I wasn’t with Aviva, but mine was no trouble at all. Very simple claim form. They wanted all my GP records, which I had to give consent to. They also asked permission to contact my neuro, but never did (I assume because all his findings had been covered in letters to my doctor anyway, so they must have thought it was all quite clear enough).
You are right to be thinking about it sooner rather than later, because there’s often quite a tight time-limit after diagnosis to get the claim in (mine was just three months).
Possible sticking points are if you’d ever been to the doctor with any neuro-type problem prior to taking out the insurance, but not disclosed it. They could treat this as something that would invalidate the policy, as they could argue they would not have covered you, or would at least have charged higher premiums, had they been aware of any factors that might have pointed to neurological disease.
There is nothing you can do about this retrospectively. If there are things in your medical history which, with hindsight, could have been early hints, you’ll just have to hope they’re not significant enough that the insurers believe you - or your doctor - had cause to suspect anything serious. As long as they only emerged AFTER you took the insurance, you’ll be OK anyway.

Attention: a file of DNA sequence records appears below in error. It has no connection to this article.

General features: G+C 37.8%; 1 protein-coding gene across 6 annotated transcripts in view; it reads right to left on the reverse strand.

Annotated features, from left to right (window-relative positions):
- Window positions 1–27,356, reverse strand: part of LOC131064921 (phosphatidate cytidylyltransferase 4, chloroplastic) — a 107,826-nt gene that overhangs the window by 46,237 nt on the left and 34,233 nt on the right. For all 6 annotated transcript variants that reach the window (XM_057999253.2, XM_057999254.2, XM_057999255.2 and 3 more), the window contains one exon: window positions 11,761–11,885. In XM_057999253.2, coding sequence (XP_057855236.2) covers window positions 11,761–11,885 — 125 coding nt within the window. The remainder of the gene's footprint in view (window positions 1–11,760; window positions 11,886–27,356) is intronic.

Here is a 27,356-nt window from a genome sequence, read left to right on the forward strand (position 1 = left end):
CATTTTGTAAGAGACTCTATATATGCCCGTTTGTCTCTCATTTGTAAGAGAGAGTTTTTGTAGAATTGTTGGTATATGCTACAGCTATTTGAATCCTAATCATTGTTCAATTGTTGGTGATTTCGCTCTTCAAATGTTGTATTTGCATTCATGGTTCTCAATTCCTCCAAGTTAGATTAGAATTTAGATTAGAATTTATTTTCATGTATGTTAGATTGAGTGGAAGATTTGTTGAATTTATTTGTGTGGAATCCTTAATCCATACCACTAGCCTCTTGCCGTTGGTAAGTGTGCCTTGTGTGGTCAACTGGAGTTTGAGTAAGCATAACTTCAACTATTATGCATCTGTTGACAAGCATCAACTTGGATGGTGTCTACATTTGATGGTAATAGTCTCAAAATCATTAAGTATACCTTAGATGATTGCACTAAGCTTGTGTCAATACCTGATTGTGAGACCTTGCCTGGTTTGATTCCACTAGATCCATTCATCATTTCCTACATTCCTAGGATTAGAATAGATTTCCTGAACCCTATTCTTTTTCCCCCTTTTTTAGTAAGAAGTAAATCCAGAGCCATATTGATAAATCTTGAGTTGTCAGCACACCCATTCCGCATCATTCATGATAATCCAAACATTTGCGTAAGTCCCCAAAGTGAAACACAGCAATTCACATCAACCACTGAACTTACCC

The other fly in the ointment is that some policies state you must have had at least six months continuing disability. I wasn’t (and still am not) visibly disabled, so I was concerned I wouldn’t meet this part. In practice, though, it wasn’t a problem, as they seemed satisfied with very slight evidence of disability - my physio had written in the notes that I had a weak ankle - something I wasn’t even really aware of. But it seemed sufficient. I suppose the fact I needed a physio at all must have been some evidence I wasn’t fine, but I didn’t have to prove I needed a stick, or anything like that - which was just as well, as I didn’t.
I also didn’t have to prove I couldn’t work, because it was critical illness, not income protection, so the key thing was having a confirmed diagnosis, not how bad it was. It does sound a bit funny having a “not bad” critical illness, doesn’t it? But it’s just insurance industry terminology. “Critical” does not mean you will die of it.